What is HDR on the iPhone 5 Camera?
HDR is a setting on the iPhone Camera app. The letters stand for High Dynamic Range. But what does that mean?
It means that your camera will process photos slightly differently than normal in order to capture greater detail from bright and dark areas in your photo. This can be good for some situations, but bad for others. Here is an example of a simple photograph taken on an iPhone 5, with and without HDR. Do you see the difference?
The reflected light on the table is sharper and the shadows are cleaner with HDR. But the biggest difference is through the window. Take a look at a crop of just that portion of the photo, and notice how the HDR version captured the texture of the snow and the house across the street.
So what’s going on here? What is HDR?
Before it was a button on the iPhone, HDR was a photographic technique for dealing with tricky lighting situations. Having both bright spots and shadows in the same frame can make it tricky to capture a good image – often, either the bright parts will lack detail, or the shadowy parts will appear too dark, like in the examples below. In the first photo, the sky is washed out. In the second photo, the landmass is too dark to see any detail.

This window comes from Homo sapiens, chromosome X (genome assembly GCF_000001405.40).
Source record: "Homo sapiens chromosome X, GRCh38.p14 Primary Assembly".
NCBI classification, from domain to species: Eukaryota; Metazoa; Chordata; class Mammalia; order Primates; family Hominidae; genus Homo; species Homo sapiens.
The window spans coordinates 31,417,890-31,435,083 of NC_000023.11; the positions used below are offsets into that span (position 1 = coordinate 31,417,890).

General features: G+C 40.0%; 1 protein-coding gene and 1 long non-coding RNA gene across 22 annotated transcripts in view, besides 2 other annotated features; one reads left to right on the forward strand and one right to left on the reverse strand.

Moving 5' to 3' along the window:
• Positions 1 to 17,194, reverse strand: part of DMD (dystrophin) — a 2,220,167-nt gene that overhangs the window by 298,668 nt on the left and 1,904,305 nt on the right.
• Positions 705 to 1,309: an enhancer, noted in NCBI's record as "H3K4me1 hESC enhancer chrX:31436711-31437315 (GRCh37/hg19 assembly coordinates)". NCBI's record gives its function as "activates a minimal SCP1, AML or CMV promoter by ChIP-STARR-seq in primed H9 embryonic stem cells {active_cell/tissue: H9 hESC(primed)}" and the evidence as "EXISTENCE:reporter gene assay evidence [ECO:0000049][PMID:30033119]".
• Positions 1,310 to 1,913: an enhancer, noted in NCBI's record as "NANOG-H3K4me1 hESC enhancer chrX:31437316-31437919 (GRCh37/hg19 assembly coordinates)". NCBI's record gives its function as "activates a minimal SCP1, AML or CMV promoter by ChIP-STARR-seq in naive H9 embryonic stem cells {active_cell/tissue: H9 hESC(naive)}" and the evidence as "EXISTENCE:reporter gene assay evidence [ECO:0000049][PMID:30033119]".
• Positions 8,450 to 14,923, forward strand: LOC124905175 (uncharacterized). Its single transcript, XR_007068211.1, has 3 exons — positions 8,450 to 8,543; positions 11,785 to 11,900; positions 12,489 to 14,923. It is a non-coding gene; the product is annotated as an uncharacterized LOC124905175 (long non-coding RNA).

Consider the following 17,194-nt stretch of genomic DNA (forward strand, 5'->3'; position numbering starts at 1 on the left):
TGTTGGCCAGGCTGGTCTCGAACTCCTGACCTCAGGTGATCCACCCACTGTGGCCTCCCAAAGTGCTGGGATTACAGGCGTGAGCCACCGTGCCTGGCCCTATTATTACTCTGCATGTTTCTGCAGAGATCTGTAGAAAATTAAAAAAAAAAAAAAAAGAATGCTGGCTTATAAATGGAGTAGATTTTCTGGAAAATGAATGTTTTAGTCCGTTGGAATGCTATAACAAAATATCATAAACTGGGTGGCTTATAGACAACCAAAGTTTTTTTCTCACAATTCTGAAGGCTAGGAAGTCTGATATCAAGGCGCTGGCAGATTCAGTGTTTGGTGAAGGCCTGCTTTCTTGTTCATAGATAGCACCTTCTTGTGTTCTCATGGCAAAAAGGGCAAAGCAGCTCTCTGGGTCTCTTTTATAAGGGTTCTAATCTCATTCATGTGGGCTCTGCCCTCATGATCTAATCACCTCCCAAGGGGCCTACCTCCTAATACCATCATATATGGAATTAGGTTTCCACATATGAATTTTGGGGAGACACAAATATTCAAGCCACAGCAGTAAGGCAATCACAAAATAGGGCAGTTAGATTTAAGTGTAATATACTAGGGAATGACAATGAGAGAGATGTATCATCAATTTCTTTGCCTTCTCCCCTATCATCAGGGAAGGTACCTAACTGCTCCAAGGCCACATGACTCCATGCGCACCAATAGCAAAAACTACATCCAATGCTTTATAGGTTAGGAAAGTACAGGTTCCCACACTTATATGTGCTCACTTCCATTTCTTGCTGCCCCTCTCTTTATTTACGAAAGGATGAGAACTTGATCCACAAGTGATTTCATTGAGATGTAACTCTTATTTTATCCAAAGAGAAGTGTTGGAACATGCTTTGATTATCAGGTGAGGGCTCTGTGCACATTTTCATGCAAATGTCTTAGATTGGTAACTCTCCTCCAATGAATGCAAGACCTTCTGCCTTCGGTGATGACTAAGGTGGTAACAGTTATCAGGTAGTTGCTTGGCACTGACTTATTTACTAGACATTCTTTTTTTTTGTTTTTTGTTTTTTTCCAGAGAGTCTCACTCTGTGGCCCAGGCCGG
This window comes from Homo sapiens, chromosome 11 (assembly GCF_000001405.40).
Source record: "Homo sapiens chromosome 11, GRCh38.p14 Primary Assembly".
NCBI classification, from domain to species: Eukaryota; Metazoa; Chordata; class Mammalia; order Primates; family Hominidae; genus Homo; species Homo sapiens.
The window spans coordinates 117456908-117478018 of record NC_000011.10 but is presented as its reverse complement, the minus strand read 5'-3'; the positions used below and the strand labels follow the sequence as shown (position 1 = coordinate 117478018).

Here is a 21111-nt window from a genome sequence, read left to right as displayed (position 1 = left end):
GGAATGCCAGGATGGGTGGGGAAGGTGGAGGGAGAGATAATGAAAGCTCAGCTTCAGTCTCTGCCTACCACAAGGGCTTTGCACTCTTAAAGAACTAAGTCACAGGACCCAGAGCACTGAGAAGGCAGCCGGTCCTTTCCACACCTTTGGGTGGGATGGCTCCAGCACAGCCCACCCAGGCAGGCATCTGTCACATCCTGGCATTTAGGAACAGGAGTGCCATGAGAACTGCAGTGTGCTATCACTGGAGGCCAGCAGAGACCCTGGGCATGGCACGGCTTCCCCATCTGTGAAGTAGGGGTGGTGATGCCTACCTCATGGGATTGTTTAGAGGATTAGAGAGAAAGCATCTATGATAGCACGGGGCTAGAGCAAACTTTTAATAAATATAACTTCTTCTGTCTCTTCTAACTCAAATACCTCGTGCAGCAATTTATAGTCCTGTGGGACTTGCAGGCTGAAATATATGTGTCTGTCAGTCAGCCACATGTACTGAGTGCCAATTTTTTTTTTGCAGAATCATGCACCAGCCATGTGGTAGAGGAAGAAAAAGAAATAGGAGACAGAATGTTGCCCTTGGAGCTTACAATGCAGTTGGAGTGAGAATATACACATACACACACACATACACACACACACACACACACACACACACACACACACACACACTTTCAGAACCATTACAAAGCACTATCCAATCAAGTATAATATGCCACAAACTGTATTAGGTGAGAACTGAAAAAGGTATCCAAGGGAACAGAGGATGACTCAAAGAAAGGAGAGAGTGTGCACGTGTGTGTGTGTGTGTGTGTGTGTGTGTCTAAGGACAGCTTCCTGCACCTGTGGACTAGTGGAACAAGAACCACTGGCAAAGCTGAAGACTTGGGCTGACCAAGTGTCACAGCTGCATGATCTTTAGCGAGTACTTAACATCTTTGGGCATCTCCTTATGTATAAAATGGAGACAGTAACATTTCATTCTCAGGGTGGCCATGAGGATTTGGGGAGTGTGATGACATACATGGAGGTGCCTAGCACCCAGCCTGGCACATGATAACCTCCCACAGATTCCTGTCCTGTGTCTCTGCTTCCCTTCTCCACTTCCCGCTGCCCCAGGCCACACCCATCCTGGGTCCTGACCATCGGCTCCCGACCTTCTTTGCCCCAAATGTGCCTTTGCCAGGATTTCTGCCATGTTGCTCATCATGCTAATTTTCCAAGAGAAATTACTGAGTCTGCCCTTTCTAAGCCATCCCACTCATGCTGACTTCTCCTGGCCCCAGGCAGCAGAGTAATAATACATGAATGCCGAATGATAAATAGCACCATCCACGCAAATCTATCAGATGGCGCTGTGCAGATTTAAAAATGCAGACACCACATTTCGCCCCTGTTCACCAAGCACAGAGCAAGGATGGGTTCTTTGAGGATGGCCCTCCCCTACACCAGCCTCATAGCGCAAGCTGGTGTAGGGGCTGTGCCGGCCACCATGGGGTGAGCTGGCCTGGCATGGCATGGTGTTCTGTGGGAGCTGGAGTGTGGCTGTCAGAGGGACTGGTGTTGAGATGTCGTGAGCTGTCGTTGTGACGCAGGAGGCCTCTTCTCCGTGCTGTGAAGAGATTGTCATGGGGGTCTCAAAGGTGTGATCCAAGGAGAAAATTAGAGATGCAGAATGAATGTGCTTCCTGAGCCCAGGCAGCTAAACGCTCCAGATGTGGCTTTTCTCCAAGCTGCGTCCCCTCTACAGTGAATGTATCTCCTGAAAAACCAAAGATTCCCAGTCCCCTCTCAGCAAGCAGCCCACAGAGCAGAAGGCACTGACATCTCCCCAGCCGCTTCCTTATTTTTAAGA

HDR Photography solves this problem by taking several different versions of the photo in rapid succession, and merging them together into a single image. Each version will be adjusted to a slightly different brightness – so your iPhone will take one photo for the shadowy parts, and one for the bright parts. Then it will merge the best elements of each of these photos together into a single photo that has vivid detail all the way through.
Technically, the process is a little bit more complicated than this, of course. There are lots of apps on the market that process HDR images slightly differently, and they are worth exploring if you are interested in creating images like the one below.
But what you really need to understand is how and when to turn HDR on. It all depends on the situation, so here are some things to keep in mind.
- HDR will improve many outdoor and landscapes scenes. Because these settings often have both dark and light areas, you will often lose details. Turn on HDR to compensate.
- HDR is great for making the most of dim lighting. Just make sure you turn off the flash. It won’t work well with the longer exposure.
- Because it is taking several different images, HDR is slower. So if you are capturing a moving object, or you are taking several photos in quick succession, you should probably turn HDR off.
- HDR will eliminate shadowy or washed out areas. So if you are trying to create a certain mood, or photograph a silhouette, you should turn HDR off.
Beyond that, experiment! Now that you understand what HDR does, it’s up to you to see how it affects your photos. Some photographers make their whole living shooting HDR images, while others never use it.